Changes to Washington state’s medical marijuana laws kick in today, Friday, July 22. But cities, counties, providers and patients are still trying to make sense of the new guidelines, a patchwork of confusing and often contradictory rules left by Governor Christine Gregoire’s hen-hearted line-item veto of legislation which would have regulated the shops.
The dispensaries have popped up all over the state in the past couple years, reports Liz Jones at KUOW
. But the changes in Washington’s medical marijuana law make dispensaries illegal, while authorizing “collective gardens” of up to 45 plants for up to 10 patients.
“You know, I’m getting phone calls constantly from people saying, what do I do, what do I do, what I do?” said Philip Dawdy, who worked with the Washington Cannabis Association during the past legislative session. He helped push for legislation that would have created a statewide system to regulate medical marijuana.
Gov. Gregoire’s partial veto of the bill has created a gigantic mess, according to Dawdy and practically every other person who is familiar with the issue. Cities and counties are interpreting the law differently, with some taking a lenient approach while others are banning the gardens.
“It’s going to depend on what jurisdiction you’re in, and what county you’re in, and what attitude your county prosecutor has,” Dawdy said. “We may have 39 different versions of this for each county. It’s frustrating. It’s very frustrating.”
Kent, Shoreline and Everett are among the cities that have already put a moratorium on the collective gardens.
Meanwhile, the Seattle City Council this week approved a measure to allow and regulate dispensaries and collective gardens, clarifying the city’s approach.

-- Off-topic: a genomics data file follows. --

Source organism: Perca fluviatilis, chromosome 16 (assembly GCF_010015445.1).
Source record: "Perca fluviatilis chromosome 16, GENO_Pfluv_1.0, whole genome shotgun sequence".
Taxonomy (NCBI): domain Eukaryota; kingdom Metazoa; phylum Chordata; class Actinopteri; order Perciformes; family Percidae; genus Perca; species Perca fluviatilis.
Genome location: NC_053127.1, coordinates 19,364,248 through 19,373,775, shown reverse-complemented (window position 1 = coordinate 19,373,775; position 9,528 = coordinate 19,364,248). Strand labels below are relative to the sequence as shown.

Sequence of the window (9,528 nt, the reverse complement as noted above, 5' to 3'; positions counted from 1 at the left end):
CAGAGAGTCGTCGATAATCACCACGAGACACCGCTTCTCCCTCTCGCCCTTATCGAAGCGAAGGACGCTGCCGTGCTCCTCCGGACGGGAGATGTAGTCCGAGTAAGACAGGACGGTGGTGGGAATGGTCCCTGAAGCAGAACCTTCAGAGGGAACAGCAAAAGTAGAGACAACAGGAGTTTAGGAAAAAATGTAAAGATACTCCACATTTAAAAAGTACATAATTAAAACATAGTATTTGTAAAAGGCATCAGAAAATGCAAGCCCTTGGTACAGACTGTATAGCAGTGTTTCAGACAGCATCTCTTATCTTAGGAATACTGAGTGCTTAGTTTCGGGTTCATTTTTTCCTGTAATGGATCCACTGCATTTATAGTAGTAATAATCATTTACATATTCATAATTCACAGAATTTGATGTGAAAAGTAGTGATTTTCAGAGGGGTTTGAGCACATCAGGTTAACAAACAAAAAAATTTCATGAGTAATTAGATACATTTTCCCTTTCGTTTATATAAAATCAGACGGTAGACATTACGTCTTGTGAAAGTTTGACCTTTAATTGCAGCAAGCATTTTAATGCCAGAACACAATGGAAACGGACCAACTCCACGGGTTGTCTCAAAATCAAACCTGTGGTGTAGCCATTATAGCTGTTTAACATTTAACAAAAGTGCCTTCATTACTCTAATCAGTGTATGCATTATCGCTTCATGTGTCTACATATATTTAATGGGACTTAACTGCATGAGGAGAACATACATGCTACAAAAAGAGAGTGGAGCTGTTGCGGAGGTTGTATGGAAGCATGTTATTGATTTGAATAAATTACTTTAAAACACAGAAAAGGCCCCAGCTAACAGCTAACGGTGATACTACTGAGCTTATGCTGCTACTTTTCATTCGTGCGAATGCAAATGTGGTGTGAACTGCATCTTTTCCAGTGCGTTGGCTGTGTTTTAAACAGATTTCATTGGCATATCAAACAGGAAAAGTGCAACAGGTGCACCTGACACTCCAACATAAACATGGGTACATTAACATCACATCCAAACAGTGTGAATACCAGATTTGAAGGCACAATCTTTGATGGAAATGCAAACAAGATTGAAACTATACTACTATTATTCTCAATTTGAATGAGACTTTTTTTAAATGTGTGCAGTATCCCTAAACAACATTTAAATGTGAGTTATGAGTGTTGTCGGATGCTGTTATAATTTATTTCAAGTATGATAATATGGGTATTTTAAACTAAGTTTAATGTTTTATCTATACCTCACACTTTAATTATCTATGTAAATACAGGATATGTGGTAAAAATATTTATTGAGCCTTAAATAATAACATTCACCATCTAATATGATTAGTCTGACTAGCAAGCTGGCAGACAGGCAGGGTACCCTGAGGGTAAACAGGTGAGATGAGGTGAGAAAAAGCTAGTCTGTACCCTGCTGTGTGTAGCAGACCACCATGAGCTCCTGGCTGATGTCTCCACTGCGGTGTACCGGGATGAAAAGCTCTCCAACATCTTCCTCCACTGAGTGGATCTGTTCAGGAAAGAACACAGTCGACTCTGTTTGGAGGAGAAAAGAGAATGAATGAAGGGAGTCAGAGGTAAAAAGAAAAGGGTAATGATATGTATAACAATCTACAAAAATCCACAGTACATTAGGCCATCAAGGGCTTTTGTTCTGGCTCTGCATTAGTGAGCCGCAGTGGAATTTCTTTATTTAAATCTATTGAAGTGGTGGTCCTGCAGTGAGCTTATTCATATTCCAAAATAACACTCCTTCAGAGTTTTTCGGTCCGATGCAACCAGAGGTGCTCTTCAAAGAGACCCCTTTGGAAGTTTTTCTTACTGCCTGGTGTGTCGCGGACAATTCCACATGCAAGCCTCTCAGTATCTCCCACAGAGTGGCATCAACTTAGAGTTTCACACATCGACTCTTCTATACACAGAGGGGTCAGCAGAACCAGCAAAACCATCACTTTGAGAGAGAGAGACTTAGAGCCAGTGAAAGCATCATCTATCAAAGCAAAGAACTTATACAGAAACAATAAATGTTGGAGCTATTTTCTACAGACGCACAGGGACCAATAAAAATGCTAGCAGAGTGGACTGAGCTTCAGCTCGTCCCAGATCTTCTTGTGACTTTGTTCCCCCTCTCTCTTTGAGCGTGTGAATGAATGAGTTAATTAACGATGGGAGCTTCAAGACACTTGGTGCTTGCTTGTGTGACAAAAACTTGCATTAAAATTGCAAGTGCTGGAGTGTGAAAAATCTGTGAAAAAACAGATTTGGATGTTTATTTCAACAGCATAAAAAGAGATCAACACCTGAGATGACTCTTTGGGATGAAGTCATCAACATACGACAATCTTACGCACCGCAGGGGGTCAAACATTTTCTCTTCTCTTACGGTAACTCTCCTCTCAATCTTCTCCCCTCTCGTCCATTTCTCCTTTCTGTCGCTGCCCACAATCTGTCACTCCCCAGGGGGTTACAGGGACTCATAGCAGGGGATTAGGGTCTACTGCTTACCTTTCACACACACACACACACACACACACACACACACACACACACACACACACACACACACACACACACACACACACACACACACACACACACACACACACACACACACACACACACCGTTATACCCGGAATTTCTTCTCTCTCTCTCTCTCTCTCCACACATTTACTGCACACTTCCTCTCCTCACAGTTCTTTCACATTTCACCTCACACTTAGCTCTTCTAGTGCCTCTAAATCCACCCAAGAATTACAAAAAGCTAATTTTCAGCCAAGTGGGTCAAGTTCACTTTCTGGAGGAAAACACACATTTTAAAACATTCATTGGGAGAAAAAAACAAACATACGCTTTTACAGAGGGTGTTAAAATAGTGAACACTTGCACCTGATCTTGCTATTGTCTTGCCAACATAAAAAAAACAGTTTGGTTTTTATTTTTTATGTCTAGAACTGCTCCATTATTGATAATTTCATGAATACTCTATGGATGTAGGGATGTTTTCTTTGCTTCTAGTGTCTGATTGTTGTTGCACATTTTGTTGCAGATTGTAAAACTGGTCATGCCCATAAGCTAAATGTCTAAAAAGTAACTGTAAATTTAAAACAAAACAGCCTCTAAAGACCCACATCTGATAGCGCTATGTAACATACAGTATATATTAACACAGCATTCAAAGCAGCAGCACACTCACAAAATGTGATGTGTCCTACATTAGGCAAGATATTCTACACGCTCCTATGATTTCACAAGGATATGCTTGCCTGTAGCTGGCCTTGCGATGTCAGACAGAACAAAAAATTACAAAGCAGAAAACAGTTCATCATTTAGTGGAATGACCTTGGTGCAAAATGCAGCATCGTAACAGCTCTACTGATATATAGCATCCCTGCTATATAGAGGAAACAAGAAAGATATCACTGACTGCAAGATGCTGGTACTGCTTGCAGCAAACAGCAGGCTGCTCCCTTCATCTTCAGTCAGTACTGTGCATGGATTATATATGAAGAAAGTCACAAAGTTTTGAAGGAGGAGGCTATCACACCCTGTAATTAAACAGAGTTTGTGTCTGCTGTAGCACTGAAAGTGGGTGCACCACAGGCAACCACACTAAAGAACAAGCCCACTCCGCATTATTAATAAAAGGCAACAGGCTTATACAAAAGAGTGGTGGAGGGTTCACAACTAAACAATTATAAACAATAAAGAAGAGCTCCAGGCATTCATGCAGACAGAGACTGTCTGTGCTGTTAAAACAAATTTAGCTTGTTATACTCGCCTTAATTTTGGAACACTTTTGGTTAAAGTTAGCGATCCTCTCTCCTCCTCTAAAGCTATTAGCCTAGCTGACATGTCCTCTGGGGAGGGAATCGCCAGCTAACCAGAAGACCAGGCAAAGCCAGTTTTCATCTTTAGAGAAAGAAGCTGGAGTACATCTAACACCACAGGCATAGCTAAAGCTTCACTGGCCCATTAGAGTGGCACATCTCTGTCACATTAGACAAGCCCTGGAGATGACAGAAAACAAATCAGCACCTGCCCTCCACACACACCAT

“All we’ve tried to say is that as long as you’re in compliance with all city licensing and code requirements, we’re not going to bother you,” said Seattle City Attorney Pete Holmes.
Holmes said his talks with federal prosecutors lead him to believe patients will be safe if they’re seriously ill, have a medical authorization and grow their own small amounts. However, he’ll have to forgive some members of the patient community if they don’t feel particularly reassured learning that law enforcement, not medical personnel, will be deciding who is “seriously ill.”
Part of the change from dispensaries to collective gardens means providers will now need to track where the cannabis is grow and the patients who get it.
Liz Jones of KUOW asked Washington Attorney General Rob McKenna’s office for clarification on the state’s medical marijuana laws — but a spokesman responded that his office “is not involved in this issue.”
That’s what we’re facing in Washington, folks. Thanks to our hen-hearted Governor, we have a confusing and unclear medical marijuana law (which will result in lots of needless arrests), and meanwhile our spineless attorney general — who is supposed to be the top law enforcement officer in the state — doesn’t have the balls to even address the issue.